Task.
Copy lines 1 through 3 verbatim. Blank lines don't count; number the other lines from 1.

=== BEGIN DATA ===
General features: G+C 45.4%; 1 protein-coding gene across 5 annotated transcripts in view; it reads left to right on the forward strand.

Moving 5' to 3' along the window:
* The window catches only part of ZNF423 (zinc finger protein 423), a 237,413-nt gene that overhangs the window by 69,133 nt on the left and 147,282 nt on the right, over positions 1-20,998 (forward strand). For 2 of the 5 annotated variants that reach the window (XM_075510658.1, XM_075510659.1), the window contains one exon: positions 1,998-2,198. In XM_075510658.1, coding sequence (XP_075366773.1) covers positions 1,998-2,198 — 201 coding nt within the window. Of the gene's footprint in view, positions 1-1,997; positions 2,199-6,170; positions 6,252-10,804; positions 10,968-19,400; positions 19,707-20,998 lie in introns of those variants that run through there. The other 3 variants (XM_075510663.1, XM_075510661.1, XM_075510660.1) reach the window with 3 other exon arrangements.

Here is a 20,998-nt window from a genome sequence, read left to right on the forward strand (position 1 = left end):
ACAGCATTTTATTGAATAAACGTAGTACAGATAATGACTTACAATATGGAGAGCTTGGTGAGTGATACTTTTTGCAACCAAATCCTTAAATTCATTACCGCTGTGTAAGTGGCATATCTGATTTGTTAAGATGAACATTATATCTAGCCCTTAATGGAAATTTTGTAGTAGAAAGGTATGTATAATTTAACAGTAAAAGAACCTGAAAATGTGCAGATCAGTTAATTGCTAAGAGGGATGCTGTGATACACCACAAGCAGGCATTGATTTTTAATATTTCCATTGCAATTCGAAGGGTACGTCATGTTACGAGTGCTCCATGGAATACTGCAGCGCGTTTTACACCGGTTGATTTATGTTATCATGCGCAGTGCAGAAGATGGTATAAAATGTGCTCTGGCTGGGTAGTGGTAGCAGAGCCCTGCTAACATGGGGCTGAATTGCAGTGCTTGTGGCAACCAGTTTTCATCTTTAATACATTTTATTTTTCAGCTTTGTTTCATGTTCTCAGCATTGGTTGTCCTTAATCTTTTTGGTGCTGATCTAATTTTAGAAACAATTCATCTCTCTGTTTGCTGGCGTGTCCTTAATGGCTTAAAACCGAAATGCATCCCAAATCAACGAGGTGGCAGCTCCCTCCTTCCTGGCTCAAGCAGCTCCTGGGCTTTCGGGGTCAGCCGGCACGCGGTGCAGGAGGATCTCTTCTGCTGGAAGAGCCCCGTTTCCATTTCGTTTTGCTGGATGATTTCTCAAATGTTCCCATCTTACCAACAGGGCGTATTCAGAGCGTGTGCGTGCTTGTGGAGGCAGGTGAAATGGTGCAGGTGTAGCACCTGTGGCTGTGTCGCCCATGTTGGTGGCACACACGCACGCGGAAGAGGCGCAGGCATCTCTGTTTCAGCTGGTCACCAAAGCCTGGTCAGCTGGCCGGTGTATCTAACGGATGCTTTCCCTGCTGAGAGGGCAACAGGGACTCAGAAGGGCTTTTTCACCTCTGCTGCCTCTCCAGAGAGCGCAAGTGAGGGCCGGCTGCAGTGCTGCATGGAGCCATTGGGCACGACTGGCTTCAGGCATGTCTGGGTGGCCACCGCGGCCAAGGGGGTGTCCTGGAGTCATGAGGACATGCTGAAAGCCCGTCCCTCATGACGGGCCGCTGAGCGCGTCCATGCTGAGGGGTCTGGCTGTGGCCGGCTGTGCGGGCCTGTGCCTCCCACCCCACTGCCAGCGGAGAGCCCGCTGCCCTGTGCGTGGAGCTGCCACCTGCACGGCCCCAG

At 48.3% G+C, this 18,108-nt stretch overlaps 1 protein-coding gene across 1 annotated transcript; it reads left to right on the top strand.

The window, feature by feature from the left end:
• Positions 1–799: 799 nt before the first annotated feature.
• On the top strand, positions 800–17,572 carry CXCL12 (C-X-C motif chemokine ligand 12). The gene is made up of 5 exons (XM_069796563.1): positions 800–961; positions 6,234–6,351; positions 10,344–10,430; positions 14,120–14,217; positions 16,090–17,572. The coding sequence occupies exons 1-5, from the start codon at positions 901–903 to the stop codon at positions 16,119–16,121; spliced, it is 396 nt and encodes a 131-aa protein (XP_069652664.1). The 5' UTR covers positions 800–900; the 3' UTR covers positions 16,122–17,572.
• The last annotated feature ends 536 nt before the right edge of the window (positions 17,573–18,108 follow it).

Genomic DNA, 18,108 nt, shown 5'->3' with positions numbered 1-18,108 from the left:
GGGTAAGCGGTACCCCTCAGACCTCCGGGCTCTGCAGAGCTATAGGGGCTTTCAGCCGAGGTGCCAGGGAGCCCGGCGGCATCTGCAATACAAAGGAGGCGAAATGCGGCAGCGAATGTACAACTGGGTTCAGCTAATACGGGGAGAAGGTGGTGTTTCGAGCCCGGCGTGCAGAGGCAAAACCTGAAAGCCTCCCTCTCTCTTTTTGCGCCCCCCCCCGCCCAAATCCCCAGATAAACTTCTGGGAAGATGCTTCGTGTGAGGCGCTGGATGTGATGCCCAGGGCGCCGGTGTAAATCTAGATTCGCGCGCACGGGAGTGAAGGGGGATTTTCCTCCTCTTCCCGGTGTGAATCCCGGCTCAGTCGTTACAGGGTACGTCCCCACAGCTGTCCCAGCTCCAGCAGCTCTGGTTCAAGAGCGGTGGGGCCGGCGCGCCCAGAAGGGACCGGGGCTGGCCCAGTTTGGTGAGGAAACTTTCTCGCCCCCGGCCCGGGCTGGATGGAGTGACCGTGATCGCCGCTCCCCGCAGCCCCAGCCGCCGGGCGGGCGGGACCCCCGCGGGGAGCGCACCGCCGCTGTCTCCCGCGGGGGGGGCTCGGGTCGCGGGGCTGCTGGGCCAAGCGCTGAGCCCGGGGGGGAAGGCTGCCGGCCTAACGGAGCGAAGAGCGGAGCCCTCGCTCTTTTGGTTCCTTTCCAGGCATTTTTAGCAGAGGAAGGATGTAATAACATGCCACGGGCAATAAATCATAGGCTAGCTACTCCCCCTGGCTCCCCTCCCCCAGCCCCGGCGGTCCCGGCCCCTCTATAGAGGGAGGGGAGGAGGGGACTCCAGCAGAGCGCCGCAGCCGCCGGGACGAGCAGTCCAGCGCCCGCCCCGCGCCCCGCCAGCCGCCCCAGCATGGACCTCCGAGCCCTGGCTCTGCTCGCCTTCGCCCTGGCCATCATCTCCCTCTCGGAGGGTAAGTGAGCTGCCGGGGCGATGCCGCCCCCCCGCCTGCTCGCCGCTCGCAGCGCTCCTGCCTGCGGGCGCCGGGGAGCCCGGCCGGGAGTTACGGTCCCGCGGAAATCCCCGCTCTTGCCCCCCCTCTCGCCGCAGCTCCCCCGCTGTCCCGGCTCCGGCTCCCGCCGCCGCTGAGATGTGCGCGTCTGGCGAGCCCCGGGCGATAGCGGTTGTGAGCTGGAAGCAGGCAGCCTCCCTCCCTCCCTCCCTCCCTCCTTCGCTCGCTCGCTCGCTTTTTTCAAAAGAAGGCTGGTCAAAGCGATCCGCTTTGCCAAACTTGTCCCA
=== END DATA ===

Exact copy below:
General features: G+C 45.4%; 1 protein-coding gene across 5 annotated transcripts in view; it reads left to right on the forward strand.

Moving 5' to 3' along the window:
* The window catches only part of ZNF423 (zinc finger protein 423), a 237,413-nt gene that overhangs the window by 69,133 nt on the left and 147,282 nt on the right, over positions 1-20,998 (forward strand). For 2 of the 5 annotated variants that reach the window (XM_075510658.1, XM_075510659.1), the window contains one exon: positions 1,998-2,198. In XM_075510658.1, coding sequence (XP_075366773.1) covers positions 1,998-2,198 — 201 coding nt within the window. Of the gene's footprint in view, positions 1-1,997; positions 2,199-6,170; positions 6,252-10,804; positions 10,968-19,400; positions 19,707-20,998 lie in introns of those variants that run through there. The other 3 variants (XM_075510663.1, XM_075510661.1, XM_075510660.1) reach the window with 3 other exon arrangements.